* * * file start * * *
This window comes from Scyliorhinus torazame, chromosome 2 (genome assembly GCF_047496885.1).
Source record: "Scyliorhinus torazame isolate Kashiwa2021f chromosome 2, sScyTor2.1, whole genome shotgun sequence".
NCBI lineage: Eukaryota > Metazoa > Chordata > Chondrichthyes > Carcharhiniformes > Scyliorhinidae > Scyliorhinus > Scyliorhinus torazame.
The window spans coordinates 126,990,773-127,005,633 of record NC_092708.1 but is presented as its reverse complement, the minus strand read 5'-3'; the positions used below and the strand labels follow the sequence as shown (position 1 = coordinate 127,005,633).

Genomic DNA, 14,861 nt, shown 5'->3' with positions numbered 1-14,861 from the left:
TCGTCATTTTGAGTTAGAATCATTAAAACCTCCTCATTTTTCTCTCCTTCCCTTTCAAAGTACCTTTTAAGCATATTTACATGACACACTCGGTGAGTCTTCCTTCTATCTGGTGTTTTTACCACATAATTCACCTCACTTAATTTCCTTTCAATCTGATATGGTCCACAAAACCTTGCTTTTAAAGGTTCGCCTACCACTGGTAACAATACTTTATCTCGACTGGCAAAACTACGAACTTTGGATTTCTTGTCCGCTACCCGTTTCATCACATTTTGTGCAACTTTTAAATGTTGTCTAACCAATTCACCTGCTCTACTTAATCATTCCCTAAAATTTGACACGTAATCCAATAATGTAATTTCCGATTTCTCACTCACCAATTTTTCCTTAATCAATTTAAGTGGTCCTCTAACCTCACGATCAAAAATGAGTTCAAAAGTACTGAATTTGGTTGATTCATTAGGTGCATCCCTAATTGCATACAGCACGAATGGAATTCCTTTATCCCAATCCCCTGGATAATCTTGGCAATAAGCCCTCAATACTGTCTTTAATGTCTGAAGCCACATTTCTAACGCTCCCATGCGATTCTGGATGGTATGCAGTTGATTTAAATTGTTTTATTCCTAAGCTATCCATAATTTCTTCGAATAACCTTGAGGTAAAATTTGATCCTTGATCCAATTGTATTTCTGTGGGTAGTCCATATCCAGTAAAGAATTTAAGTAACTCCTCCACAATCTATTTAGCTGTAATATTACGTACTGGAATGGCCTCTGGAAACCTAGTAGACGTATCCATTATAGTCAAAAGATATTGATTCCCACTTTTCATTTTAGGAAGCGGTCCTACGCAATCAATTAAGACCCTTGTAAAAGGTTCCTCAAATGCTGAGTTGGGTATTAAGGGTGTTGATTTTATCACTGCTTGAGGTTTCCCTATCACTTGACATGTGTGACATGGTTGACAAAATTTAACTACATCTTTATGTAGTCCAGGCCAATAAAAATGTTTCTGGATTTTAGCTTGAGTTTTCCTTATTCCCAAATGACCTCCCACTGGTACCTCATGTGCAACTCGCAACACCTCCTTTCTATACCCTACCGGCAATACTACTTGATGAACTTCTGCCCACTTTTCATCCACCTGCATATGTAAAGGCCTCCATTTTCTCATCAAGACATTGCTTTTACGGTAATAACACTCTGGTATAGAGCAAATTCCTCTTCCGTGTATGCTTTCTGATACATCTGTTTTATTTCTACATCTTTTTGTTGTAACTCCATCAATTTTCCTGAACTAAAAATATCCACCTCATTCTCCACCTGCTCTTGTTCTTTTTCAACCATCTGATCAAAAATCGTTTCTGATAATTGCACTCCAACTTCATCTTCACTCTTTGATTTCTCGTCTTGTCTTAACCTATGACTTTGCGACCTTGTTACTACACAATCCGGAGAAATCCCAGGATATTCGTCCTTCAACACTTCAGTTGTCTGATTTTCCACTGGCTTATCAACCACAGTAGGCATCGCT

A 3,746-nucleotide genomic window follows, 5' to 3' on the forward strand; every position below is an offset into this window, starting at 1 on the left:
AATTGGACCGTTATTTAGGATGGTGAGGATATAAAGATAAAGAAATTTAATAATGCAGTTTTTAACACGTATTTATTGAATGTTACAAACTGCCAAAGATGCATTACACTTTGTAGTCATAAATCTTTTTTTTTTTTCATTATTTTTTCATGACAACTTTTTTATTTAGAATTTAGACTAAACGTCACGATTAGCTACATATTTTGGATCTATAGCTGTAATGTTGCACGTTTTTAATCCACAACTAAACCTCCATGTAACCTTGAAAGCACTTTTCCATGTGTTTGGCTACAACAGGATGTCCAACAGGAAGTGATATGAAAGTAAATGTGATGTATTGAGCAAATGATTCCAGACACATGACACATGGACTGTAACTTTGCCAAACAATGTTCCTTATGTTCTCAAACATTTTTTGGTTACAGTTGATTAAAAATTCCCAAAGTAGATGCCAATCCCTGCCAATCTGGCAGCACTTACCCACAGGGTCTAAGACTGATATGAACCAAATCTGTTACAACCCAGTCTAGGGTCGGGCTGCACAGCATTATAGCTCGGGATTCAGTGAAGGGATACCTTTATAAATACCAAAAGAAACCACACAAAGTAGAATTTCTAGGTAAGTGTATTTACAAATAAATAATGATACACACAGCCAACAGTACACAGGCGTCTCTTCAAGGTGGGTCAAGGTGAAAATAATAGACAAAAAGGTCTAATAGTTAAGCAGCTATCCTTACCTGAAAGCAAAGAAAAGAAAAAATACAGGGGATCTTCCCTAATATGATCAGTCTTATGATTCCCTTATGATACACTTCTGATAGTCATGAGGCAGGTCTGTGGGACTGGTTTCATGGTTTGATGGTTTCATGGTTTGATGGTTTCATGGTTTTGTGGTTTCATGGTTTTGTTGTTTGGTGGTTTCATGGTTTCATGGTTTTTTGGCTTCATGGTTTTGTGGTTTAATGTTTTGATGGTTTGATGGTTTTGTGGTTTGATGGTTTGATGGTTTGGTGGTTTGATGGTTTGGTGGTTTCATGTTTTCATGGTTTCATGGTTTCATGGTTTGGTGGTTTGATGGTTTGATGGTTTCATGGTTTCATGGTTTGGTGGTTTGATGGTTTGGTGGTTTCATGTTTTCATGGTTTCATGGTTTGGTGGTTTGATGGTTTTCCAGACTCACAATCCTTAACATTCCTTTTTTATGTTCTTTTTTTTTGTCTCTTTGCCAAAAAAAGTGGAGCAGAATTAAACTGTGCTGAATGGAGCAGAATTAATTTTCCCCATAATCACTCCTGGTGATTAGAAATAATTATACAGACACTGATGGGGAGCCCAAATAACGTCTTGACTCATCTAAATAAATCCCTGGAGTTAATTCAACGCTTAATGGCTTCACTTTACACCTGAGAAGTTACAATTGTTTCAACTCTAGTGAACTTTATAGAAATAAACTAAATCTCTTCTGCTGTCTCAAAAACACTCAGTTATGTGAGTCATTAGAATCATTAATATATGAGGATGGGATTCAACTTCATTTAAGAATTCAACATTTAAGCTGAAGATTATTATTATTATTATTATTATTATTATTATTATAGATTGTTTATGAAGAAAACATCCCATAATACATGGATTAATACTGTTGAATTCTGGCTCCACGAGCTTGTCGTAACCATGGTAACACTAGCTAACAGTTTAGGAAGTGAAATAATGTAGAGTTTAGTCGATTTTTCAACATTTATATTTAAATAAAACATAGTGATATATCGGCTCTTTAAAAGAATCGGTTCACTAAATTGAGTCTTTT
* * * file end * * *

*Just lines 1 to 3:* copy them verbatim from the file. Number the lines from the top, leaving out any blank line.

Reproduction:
This window comes from Scyliorhinus torazame, chromosome 2 (genome assembly GCF_047496885.1).
Source record: "Scyliorhinus torazame isolate Kashiwa2021f chromosome 2, sScyTor2.1, whole genome shotgun sequence".
NCBI lineage: Eukaryota > Metazoa > Chordata > Chondrichthyes > Carcharhiniformes > Scyliorhinidae > Scyliorhinus > Scyliorhinus torazame.